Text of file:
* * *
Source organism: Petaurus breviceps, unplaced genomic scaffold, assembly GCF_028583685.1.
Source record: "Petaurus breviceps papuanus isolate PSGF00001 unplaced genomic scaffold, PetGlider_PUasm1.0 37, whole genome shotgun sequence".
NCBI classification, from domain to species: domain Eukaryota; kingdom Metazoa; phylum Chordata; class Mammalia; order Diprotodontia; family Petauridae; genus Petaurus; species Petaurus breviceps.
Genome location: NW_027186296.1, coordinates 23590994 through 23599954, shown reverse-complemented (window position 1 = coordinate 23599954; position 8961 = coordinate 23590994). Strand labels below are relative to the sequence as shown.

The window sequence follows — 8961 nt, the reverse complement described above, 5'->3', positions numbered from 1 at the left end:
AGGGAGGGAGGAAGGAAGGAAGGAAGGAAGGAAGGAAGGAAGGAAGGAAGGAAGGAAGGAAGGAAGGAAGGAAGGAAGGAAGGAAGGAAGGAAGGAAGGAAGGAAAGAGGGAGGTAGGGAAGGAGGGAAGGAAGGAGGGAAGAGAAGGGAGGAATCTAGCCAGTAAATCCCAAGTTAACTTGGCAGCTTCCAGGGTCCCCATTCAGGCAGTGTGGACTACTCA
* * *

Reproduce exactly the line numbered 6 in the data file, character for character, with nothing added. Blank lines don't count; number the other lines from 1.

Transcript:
AGGGAGGGAGGAAGGAAGGAAGGAAGGAAGGAAGGAAGGAAGGAAGGAAGGAAGGAAGGAAGGAAGGAAGGAAGGAAGGAAGGAAGGAAGGAAGGAAGGAAGGAAAGAGGGAGGTAGGGAAGGAGGGAAGGAAGGAGGGAAGAGAAGGGAGGAATCTAGCCAGTAAATCCCAAGTTAACTTGGCAGCTTCCAGGGTCCCCATTCAGGCAGTGTGGACTACTCA